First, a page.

He takes the bait and wishes us a good one, walking off. Matthew packs up the tent and starts to walk to the car.
“Where are you going?”
“Umm, the car, where we’re going to sleep?” he responds.
“No, we’re sleeping out here. The ranger said we couldn’t set up a tent. I’m staying out here in my sleeping bag and watching the fucking Milky Way.”
“Katelin, are you serious?” he says as he shakes his head.
“Yeah, I really don’t care. I’m doing it.”
Matthew sighs and sinks down to the ground, letting out another defeated, “Fine.”
We lay down, cocooned in our sleeping bags like caterpillars, looking up at the stars, watching them appear one by one. This is it. In only a few hours, I’ll be able to see it. I’ll have my Steven Spielberg moment.
The stars come out slowly, and I’m just starting to realize how exhausted I really am. I hadn’t slept well on this trip at all, and the sand dunes took a lot out of me today. I pop a Nyquil—the ultimate traveling companion—set my alarm for 1 a.m., and drift off, finally comfortable.
Expectations are the death of happiness and good sleep
I wake up abruptly to a LED flashlight, Matthew saying my name, and a pair of black hiking boots. You have to be fucking kidding me.
“C’mon youise guys. You really can’t sleep here. You can watch the stars, but you can’t stay here,” the ranger says in a tone that’s so nice it’s annoying.
Cut us a break. We’ve literally been through hell and back today, and I just want to have a Steven Spielberg moment. Can you at least let us do that?
I’m too irritated to speak, so Matthew does all the talking and playing dumb.
“Oh yeah we didn’t mean to fall asleep. We’ve just.. uh had a big day, and uh…we’re pretty tired. Won’t happen again. We’ll go back to the car,” Matthew says nervously, laughing at the end.
“Oooh no. You can’t car camp either, but you can park outside the park on the side of the road,” the ranger explains before taking our information and walking off.
We pack up our makeshift camp and head to the car. We’ll be on the side of the road tonight, but I don’t care. Spite is driving me now. I am determined to have my Steven Spielberg moment.
We drive out of the park, and I explain to Matthew that we’re waking up at 3 a.m. and driving back into the park to see the Milky Way. At this point, he’s too tired to argue and just agrees.
We pull off to the side of the road, and I fall into an uneasy sleep until I hear the chiming of my alarm. I hit Matthew.
“Get up. We’re driving back into the park,” I demand.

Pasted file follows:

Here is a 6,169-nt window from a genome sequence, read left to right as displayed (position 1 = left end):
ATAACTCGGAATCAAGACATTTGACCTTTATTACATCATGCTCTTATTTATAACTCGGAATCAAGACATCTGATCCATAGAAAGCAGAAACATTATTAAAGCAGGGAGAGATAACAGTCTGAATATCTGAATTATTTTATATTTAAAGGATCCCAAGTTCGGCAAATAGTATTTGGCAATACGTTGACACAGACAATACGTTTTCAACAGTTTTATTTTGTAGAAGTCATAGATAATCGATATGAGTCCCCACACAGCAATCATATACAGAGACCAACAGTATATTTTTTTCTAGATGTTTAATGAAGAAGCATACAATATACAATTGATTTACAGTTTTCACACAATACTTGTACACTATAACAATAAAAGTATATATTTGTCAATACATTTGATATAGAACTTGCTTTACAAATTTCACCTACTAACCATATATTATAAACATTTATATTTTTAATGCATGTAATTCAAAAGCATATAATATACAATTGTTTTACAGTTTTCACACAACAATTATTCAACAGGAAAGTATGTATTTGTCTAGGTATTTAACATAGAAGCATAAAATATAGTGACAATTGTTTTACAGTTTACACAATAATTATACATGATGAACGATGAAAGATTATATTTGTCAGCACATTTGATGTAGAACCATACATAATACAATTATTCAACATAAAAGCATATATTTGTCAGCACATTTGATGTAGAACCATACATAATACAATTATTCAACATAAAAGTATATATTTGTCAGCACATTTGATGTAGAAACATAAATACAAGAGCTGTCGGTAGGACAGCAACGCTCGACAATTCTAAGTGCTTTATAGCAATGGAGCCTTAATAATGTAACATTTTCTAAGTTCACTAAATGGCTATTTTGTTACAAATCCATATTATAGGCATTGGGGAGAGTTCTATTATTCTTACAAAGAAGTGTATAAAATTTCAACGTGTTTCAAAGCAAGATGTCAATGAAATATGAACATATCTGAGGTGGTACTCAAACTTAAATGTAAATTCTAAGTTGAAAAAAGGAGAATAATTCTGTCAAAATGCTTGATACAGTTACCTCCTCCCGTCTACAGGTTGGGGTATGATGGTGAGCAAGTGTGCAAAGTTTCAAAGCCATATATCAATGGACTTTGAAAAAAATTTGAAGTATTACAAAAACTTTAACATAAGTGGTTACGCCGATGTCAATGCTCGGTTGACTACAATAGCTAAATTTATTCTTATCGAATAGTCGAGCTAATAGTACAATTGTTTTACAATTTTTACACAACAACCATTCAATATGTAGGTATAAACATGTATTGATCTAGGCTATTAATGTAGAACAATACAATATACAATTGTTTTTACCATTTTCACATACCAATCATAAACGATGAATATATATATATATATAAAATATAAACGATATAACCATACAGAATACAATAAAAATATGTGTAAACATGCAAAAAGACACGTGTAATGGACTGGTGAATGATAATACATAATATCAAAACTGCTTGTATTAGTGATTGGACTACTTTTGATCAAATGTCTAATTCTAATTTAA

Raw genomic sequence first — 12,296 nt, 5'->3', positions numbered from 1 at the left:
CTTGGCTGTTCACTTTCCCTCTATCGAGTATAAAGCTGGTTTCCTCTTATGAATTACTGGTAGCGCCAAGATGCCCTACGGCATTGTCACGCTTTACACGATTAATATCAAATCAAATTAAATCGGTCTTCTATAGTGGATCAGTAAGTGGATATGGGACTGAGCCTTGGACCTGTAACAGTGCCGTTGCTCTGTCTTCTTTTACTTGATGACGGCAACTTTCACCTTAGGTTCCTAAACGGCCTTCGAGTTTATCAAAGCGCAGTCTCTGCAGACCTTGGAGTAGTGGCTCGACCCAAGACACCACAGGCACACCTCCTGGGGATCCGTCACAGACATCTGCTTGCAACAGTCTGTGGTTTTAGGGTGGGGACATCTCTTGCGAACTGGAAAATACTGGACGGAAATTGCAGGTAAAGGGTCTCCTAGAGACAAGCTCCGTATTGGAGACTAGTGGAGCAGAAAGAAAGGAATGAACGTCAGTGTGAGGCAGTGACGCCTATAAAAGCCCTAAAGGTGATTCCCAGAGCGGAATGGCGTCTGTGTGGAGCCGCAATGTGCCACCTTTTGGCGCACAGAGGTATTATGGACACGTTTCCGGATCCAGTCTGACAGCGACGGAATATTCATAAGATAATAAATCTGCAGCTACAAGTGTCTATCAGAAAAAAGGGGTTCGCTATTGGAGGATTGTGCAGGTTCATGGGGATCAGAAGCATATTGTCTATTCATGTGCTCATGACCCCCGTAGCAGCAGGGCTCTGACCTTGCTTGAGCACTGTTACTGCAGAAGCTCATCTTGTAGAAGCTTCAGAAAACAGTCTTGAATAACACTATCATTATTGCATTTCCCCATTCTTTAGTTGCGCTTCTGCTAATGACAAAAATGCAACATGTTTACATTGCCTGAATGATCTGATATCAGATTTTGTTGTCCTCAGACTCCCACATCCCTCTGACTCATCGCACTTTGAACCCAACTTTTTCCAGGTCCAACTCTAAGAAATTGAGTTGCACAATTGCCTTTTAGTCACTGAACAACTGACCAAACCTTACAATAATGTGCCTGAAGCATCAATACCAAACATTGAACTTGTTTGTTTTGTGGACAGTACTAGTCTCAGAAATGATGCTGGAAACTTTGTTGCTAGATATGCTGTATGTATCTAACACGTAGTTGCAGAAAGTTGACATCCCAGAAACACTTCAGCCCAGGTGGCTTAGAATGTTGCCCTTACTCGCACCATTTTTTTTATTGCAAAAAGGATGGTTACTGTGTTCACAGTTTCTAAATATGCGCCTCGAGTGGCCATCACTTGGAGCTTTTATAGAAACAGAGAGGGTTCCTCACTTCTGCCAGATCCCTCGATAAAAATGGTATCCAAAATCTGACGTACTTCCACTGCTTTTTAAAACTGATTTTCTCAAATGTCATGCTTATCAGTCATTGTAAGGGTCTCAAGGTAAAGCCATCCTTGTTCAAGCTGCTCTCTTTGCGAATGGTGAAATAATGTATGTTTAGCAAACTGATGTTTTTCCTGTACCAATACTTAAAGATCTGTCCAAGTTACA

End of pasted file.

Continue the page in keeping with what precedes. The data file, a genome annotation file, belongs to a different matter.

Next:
I’m exhausted but excited. This is it. The closer we get, the more awake I become, anticipating what the stars are going to look like and how my life is going to change after this moment.
We park in the same lot we did fourteen hours earlier. I swing the car door open and run outside to the bank and look up.
It’s too late. We missed it. There’s no great Milky Way. No epiphany. No Steven Spielberg moment.
Everything we did today was for nothing. The part of the trip that I was most excited for turned out to be the worst. But that’s life.
And maybe the perfect Steven Speilberg moment doesn’t even exist. Maybe life’s not like a movie. And yeah, at face value that sounds like it sucks, but maybe it doesn’t have to.
Sure, you may never walk off the football field and punch your fist in the sky, knowing that you got the girl. And you’ll probably never become a war hero, run across the United States, and captain a successful shrimping boat like Forrest Gump. And you’ll most definitely not climb the lower Himalayas in search of the lost photograph that’s to be the last cover of LIFE magazine like Walter Mitty. But you might live a little.
You might have spectacular adventures where you travel the globe and meet amazing people. You might cry a lot, have many mishaps, and fall in love. And then again you might not. But that’s up to you.
Because whatever the case may be, life’s not a movie. It’s so much better than that because you decide how it goes. And even though things don’t always work out and you might end up on the side of a road, sleeping in your car at 3 a.m., you’ll still have a story to tell.